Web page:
Half of people have experienced a mental health problem in their current job, new research by mental health charity Mind has revealed.
The survey of more than 44,000 employees also found only half of those who had experienced poor mental health had talked to their employer about it.
To tackle the issue, The Duke of Cambridge has teamed up with several mental health organisations to launch a free resource aimed at improving staff wellbeing.
The resource is much-needed, it would seem. As many as 300,000 people lose their job each year due to a mental health problem. Furthermore poor mental health at work costs the UK economy between £72bn and £99bn.
Separate research by Mind found one in three employers do not know where to look for information and guidance, and Heads Together research shows that just 2% of people were prepared to talk to HR about mental health.
But being a supportive manager can make a huge difference. Managers who felt their employer supported their mental health, or actively learnt about supporting team members with mental health problems, were far more likely to feel confident in promoting staff wellbeing.
Manager confidence, in turn, is closely linked with whether employees feel able to disclose. Those staff who felt their manager supported their mental health or could spot the signs that someone might be struggling were far more likely to say they would be able to talk about their mental health at work.
The new online Mental Health at Work ‘gateway’ will be launched later today by the Duke of Cambridge. The UK-wide portal is a free resource for both employers and employees. It brings together information, advice, resources and training that workplaces can use to improve wellbeing and give employees the mental health support they need.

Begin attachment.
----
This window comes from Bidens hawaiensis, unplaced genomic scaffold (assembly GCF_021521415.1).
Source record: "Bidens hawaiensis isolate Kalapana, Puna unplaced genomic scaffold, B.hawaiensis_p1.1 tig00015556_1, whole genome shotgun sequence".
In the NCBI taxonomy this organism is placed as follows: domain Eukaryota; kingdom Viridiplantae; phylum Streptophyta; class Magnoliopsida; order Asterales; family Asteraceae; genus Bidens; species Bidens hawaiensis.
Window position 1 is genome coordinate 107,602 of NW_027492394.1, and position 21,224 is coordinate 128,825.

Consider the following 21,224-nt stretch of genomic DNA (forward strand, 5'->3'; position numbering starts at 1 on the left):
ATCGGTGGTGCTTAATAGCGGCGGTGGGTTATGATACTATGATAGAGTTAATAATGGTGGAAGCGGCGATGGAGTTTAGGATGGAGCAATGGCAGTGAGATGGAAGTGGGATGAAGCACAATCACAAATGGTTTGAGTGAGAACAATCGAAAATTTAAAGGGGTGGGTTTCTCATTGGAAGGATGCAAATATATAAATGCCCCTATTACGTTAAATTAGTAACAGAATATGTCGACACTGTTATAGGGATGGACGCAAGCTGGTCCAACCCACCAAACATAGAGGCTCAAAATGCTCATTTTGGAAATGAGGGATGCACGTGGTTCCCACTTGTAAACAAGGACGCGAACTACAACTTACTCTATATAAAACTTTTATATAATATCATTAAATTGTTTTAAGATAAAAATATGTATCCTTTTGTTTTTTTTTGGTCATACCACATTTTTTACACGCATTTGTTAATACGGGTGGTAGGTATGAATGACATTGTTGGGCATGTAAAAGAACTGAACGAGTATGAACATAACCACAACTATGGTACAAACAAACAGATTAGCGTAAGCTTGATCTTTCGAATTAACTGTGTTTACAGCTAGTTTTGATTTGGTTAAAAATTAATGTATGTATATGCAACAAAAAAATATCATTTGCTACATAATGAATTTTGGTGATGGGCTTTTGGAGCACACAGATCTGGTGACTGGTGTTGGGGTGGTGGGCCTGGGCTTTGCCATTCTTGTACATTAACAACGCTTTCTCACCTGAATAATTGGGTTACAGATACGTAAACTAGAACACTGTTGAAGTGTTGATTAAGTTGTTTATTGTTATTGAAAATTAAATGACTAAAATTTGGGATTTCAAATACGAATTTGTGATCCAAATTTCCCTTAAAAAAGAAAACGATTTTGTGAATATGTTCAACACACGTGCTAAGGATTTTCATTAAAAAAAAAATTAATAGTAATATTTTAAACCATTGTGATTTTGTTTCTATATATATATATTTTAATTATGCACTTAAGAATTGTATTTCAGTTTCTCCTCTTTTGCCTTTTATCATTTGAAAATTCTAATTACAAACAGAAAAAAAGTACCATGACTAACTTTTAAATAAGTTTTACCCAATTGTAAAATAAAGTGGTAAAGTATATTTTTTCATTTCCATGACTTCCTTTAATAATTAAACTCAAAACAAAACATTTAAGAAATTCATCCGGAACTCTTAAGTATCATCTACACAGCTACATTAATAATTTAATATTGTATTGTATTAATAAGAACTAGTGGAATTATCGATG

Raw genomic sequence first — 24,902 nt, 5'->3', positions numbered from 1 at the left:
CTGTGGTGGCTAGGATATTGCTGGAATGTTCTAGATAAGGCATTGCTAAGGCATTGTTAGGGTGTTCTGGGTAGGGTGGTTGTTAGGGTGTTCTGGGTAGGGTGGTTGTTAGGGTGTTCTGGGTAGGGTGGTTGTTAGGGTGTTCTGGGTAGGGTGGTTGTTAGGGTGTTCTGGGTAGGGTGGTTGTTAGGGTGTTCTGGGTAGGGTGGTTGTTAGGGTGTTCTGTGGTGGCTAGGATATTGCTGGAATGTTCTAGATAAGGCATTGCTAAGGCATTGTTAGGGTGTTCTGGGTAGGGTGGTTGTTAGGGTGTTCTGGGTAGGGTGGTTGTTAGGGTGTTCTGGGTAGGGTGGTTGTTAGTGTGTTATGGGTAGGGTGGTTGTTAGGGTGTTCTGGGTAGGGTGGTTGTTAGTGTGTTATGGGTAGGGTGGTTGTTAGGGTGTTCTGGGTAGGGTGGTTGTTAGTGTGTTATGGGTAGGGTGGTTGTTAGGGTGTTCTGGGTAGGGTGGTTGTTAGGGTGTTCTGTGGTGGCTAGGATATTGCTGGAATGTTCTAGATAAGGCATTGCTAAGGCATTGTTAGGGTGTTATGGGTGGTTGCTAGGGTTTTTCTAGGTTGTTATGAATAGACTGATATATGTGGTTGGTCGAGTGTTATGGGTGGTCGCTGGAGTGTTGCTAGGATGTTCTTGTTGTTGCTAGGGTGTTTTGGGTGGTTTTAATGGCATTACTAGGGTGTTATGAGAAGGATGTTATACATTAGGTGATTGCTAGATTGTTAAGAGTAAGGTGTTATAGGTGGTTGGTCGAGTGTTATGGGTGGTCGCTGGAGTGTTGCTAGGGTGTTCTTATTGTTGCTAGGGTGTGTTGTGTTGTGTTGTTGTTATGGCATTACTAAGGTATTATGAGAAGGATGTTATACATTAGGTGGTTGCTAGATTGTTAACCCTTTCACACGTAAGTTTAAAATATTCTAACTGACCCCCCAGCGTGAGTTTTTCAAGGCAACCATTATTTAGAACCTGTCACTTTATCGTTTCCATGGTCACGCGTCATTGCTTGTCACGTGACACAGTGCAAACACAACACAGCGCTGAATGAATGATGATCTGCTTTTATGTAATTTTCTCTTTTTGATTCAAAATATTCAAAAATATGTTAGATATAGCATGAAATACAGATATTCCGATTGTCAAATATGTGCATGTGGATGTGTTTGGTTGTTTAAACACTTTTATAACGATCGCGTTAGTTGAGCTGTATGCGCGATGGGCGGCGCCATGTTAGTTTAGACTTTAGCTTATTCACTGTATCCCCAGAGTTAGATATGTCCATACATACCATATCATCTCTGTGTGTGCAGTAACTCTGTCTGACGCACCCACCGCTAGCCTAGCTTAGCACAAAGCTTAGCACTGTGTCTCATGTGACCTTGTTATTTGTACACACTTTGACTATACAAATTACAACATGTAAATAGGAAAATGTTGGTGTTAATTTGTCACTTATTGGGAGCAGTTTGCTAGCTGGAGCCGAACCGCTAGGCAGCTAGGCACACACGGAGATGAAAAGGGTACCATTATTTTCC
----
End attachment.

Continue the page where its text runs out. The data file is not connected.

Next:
Discussing the launch, Paul Farmer, chief executive of Mind, said: “We are really proud to be involved in this piece of work, which offers a one-stop shop for anyone looking to improve mental wellbeing in their workplace and support staff with mental health problems.
“We know that employers want to do more and are starting to see mental health as a priority, but often don’t know where to start. The new online Mental Health at Work gateway will change that.”
He added that even small changes to policy, approach and workplace culture can make a big difference to the mental health of others.
Useful websites and helplines:
- Mind, open Monday to Friday, 9am-6pm on 0300 123 3393
- Samaritans offers a listening service which is open 24 hours a day, on 116 123 (UK and ROI – this number is FREE to call and will not appear on your phone bill.)
- The Mix is a free support service for people under 25. Call 0808 808 4994 or email: firstname.lastname@example.org